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Old January 14th, 2011, 05:35 PM
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Still going to disagree with you here.

As far as sticking things in the spark plug hole, well the guy doing the work needs to be competent so nothing happens that could cause damage.

You said
"In order to accurately determine that mid point (TDC) requires turning the crank in both directions and marking the start of the dwell point. TDC will be in the middle."

I agree. That is the point I was making when I said " Find a reading before TDC and the equal reading after TDC. Marking the points on the balancer and then finding centerpoint.

When you talk about advancing the timing until the engine does not ping that is winging it. Without a baseline of TDC you may tune the engine with good fuel or other parameters that could change in the future. So later on the parameters change and suddenly the engine is pinging to beat all hell. Even worse someone else is driving the beast and just keeps motoring with the pedal to the metal disregarding the damage being done.

So my opinion is you are wrong. How can you define " In that case it won't hurt to gradually adjust the timing and see if there is a gain. " without a baseline of TDC, because there is an engine performance issue. This is how timing gets grossly adjusted and damage occurs.

I understand you will more then likely make more conservative adjustments yourself. But imagine how misused your advice can be, in a Greg Brady world.
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  #13  
Old January 14th, 2011, 06:01 PM
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Sure, but do you really think it's better to have Greg Brady stick a screwdriver in the spark plug hole and turn over the engine or live with the timing a few degrees off?
That's pretty much what I am getting at.
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Old January 14th, 2011, 06:17 PM
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And I don't think we mean we are rough and just "going to stick a screwdriver in the spark plug hole and turn over the engine." I think I would stick something in there nicely and hand turn the engine and feel it out.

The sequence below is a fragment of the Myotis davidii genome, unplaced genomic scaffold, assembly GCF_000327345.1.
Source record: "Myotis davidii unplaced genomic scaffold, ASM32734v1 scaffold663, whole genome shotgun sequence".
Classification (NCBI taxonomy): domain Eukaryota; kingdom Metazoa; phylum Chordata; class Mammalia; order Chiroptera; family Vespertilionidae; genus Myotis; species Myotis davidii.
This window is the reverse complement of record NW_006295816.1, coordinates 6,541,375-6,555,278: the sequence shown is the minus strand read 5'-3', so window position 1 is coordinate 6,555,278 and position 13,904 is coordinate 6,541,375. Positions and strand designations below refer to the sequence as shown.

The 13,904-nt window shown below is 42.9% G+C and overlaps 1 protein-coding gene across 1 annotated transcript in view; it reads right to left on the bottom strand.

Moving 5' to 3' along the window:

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Old January 14th, 2011, 06:27 PM
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Quote:
Originally Posted by ini88 View Post
I think I would stick something in there nicely and hand turn the engine and feel it out.
That's exactly what I did. It's easiest if you have all the belts off and all the plugs out, and make sure the battery is disconnected too (Just in case). IIRC I used a soft plastic measuring stick made for other purposes.

The trick is using the right thing stuck in there, so you get the most accurate reading while minimizing the risk of damaging the piston face. The safest one I can think of is one of the whistle things that thread into the spark hole, but they aren't the most accurate.

-Hans
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Old January 14th, 2011, 09:43 PM
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Well see my problem is, I set the new mallory distributor timing exactly how it was before with the original distributor, at the white line made at 6 degree TDC. And it runs fine, but sometimes when I'm going up a big hill, and I'm flooring it, I feel like I'm hearing the faint sound of pinging, I'm pretty sure its pinging, dosen't happen when driving on straight aways, I tried to get it to ping again many times but the sound only came up on this one hill in Glendale thats when I started hearing it. I turned the allen key in adjustment for the vacuum advance all the way down like recommended but mabye if I adjust the vacuum advance a bit higher it'll go away. Hmm, mabye I should get that vacuum adjustment curve tool from mallory. Anyway thats why I wanted to double check the pointer make sure thats correct first before I go on further. Hey just how do you bend those timing pointer things. Or can they be mounted wrong?

------ Follow up post added January 14th, 2011 06:46 PM ------

Oh and in the past, I've used a wooden chopstick to find TDC on my Series 3 motor, its turning real slow so and I'm sure the chopstick wouldn't do much damage even if the chop stick got crushed or something. Chinese food can help you fix your rover.
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  #17  
Old January 14th, 2011, 10:00 PM
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Quote:
In order to accurately determine that mid point (TDC) requires turning the crank in both directions and marking the start of the dwell point.
Aaak! NFW would I ever turn the engine in any way other than it's proper rotation. You're gonna get some backlash by turning it back and forth. If yez miss, yez goes round agin.
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  #18  
Old January 15th, 2011, 08:36 AM
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Then you don't and won't have true TDC. Depending on the stroke and rod length the dwell between ATDC and BTDC can be fairly significant.
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Old January 15th, 2011, 08:47 AM
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Quote:
Originally Posted by kevkon View Post
Then you don't and won't have true TDC. Depending on the stroke and rod length the dwell between ATDC and BTDC can be fairly significant.
On a Chevy maybe. Fords are good.
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  #20  
Old January 15th, 2011, 08:54 AM
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Quote:
Originally Posted by o2batsea View Post
On a Chevy maybe. Fords are good.
Well, we ARE talking about the Rover 3.9, designed by Buick.

-Hans